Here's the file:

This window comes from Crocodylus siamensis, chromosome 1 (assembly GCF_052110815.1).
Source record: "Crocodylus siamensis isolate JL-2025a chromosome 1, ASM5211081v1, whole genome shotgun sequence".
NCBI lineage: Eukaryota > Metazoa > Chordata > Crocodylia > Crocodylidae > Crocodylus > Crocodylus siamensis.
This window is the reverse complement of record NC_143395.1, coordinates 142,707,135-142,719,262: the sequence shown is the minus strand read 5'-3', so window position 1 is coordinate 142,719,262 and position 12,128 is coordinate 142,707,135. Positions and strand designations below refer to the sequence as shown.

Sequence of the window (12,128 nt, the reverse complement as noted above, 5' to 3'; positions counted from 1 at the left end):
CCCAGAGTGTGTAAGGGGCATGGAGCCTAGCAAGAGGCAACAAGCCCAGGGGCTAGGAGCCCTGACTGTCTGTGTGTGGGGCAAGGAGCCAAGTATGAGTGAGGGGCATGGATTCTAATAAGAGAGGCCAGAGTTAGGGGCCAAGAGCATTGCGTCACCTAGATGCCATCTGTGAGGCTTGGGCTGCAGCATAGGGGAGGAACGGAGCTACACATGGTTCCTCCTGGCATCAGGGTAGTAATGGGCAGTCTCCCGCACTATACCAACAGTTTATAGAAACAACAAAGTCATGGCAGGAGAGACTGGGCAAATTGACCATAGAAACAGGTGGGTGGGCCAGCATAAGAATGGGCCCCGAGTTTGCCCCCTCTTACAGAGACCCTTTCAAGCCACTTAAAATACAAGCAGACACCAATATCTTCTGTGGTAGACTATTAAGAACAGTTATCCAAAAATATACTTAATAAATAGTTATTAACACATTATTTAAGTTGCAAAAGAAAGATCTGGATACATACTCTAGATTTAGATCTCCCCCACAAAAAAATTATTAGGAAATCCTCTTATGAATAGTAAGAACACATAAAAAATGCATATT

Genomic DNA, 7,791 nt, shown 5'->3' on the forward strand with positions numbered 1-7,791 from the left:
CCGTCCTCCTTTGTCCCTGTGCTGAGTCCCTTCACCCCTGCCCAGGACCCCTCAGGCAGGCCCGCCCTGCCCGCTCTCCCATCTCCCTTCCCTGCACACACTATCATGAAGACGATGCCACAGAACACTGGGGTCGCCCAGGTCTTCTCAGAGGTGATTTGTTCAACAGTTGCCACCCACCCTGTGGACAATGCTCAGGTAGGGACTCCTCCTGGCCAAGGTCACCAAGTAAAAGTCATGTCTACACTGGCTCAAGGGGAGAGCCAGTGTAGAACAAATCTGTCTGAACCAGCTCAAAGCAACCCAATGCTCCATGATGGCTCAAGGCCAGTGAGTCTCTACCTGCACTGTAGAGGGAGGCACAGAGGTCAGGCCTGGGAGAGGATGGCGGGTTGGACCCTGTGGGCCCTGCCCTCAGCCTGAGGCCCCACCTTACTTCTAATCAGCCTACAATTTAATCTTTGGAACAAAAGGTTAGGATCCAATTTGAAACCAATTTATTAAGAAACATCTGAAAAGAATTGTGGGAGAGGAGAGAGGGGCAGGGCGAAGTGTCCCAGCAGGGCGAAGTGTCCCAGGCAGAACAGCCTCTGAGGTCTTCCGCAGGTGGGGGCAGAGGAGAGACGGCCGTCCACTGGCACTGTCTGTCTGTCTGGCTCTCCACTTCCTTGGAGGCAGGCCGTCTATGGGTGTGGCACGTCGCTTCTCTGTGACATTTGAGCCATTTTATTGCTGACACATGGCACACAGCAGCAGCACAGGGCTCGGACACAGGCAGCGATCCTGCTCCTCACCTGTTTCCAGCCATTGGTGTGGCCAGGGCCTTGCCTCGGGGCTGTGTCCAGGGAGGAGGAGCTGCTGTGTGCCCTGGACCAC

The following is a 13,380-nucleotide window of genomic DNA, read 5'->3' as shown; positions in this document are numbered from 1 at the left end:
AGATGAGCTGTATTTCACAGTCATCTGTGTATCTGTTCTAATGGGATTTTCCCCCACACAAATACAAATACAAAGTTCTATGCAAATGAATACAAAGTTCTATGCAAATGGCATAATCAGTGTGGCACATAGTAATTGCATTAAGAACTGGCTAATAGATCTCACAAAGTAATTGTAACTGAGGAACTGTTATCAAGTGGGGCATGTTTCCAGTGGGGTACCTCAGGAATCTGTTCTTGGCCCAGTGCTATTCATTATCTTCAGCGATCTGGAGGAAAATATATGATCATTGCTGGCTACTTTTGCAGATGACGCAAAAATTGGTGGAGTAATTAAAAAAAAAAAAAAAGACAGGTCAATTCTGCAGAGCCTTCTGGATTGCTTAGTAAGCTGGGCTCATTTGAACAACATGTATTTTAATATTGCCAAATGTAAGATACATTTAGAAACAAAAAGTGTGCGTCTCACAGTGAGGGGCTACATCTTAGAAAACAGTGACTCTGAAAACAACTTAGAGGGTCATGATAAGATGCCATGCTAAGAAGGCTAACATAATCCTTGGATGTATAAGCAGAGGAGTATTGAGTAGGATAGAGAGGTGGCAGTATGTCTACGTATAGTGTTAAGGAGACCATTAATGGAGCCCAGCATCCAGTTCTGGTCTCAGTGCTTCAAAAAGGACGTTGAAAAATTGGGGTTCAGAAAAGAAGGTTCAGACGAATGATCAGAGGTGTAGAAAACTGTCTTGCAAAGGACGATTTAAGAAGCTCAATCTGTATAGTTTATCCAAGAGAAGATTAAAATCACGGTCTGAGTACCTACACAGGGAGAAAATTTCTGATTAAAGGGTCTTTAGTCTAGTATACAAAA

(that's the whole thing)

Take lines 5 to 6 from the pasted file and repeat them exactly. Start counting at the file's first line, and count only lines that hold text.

Sequence of the window (12,128 nt, the reverse complement as noted above, 5' to 3'; positions counted from 1 at the left end):
CCCAGAGTGTGTAAGGGGCATGGAGCCTAGCAAGAGGCAACAAGCCCAGGGGCTAGGAGCCCTGACTGTCTGTGTGTGGGGCAAGGAGCCAAGTATGAGTGAGGGGCATGGATTCTAATAAGAGAGGCCAGAGTTAGGGGCCAAGAGCATTGCGTCACCTAGATGCCATCTGTGAGGCTTGGGCTGCAGCATAGGGGAGGAACGGAGCTACACATGGTTCCTCCTGGCATCAGGGTAGTAATGGGCAGTCTCCCGCACTATACCAACAGTTTATAGAAACAACAAAGTCATGGCAGGAGAGACTGGGCAAATTGACCATAGAAACAGGTGGGTGGGCCAGCATAAGAATGGGCCCCGAGTTTGCCCCCTCTTACAGAGACCCTTTCAAGCCACTTAAAATACAAGCAGACACCAATATCTTCTGTGGTAGACTATTAAGAACAGTTATCCAAAAATATACTTAATAAATAGTTATTAACACATTATTTAAGTTGCAAAAGAAAGATCTGGATACATACTCTAGATTTAGATCTCCCCCACAAAAAAATTATTAGGAAATCCTCTTATGAATAGTAAGAACACATAAAAAATGCATATT